In 2006, Washington state resident Sherri Peak suspected that her estranged husband Robert was tracking her movements. An investigator confi rmed her fears: Robert Peak had hidden a cellphone and a GPS tracking device in the dashboard of her car. Peak rigged the phone so he could dial in silently and listen in on his wife, while tracking her movements on his laptop computer. Peak pleaded guilty to felony stalking and was sentenced to eight months in prison.
The wealth of free content and services that Web surfers fi nd so valuable is largely supported by a hidden economy. Companies give away software and services in exchange for the ability to collect and share data about where users go online, as well as what they’re searching for or buying. With advertisers under pressure to collect ever more detailed information on consumers, the stakes are enormous. According to a report commissioned last year by the Interactive Advertising Bureau, online advertising in the US grossed R210 billion in 2007, trumping radio (R200 billion) and broadcast television (R190 billion).
“Free Web services aren’t free,” says Gregory Conti, a computer science professor at the United States Military Academy at West Point. “We pay for them with micropayments of personal information. Users aren’t entirely oblivious to the fact that information is being collected, and they’re doing a cost–benefit analysis, but they’re not thinking longterm.”
Just how much data are advertisers collecting and sharing? In a study commissioned by The New York Times, Internet research firm ComScore found that on average Yahoo and its advertising-partner networks collect more than 2 500 bits of data monthly from each user. Every time Yahoo users enter a search query, their profiles become more detailed.
Advertisers piece together digital dossiers on consumers by collecting these tiny fragments of information. But the mother lode of personal data is in the hands of the Internet service providers (ISPs), who know exactly who their subscribers are, where they live, where they go online and with whom they communicate. Because a service provider is the point of first contact between a consumer and the Internet, all data traffic going in and out of his or her household goes through the ISP’s routers. Logs of that information can be stored on an ISP’s servers for an indefinite period of time. With such a wealth of valuable information, some ISPs are starting to share this data with marketers.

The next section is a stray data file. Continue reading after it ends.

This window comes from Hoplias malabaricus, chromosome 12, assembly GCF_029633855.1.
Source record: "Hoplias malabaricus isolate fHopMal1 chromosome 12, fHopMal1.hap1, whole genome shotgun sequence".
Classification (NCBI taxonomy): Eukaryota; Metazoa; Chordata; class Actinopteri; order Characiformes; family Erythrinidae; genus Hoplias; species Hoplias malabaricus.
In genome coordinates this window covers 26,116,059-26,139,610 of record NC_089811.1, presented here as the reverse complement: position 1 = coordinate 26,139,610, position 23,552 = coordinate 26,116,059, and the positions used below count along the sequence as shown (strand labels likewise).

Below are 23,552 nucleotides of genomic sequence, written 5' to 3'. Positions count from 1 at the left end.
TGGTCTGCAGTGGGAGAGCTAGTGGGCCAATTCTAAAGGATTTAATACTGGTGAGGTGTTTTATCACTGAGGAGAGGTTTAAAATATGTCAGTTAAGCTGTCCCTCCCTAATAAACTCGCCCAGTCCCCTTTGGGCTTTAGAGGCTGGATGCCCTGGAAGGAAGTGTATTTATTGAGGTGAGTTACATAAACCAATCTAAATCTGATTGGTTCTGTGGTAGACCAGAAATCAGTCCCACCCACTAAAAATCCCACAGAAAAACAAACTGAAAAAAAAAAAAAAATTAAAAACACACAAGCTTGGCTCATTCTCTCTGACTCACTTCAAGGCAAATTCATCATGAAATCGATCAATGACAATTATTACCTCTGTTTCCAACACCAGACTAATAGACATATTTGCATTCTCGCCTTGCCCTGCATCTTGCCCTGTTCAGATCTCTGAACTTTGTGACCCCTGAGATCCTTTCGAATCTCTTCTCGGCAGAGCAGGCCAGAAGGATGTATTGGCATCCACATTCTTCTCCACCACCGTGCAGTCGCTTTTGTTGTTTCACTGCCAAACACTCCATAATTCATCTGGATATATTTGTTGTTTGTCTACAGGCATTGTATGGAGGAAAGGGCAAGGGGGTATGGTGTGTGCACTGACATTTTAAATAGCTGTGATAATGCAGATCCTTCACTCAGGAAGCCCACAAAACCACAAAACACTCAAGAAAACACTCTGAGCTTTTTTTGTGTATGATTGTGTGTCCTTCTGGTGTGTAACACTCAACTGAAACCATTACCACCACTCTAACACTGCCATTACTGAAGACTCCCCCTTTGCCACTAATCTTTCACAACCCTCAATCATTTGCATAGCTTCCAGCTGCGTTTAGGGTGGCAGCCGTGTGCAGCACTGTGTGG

In May 2008, St. Louis-based Charter Communications, the third-largest publicly traded cable operator in the United States, announced plans to serve customers with ads based on the content of the Web sites they visited. The company that powers this so-called “deeppacket inspection” service, NebuAd, had similar deals with more than a dozen other USbased ISPs. After a public outcry, the House Energy and Commerce Committee last summer opened an inquiry into NebuAd’s controversial tactics, forcing the company to put a temporary hold on its technology for tracking ISP customers.
ISPs are prohibited by law from sharing the content of their customers’ digital correspondence, but the peripheral details of your browsing, e-mailing and online shopping habits are fair game. “The only thing that would prevent an ISP from giving away or selling this data to marketers is its own privacy policies,” says Kevin Bankston, a senior staff attorney with the Electronic Frontier Foundation. “So there’s a big question right now of which ISPs are selling what data to whom, and the answer is we really don’t know.”
The privacy cloud
The one foolproof counter-measure to prevent prying marketers and hacker snoops from digging into your data has always been to yank the lead. Data can’t be siphoned off an unconnected computer. But consumers are increasingly leaving everything from e-mail to photos to documents on off-site data-storage services – a trend known as cloud computing. Tech heavyweights such as Amazon, Google, IBM, Intel, Microsoft and Yahoo market the services as everything from disaster backup and recovery solutions to Web-based software that allows consumers to get access to and work on their files from any digital device on the planet. The advantage of this approach is obvious: If your data isn’t located on any one machine, it can never be lost or corrupted. But when your personal data isn’t on your personal computer, it’s out of your control.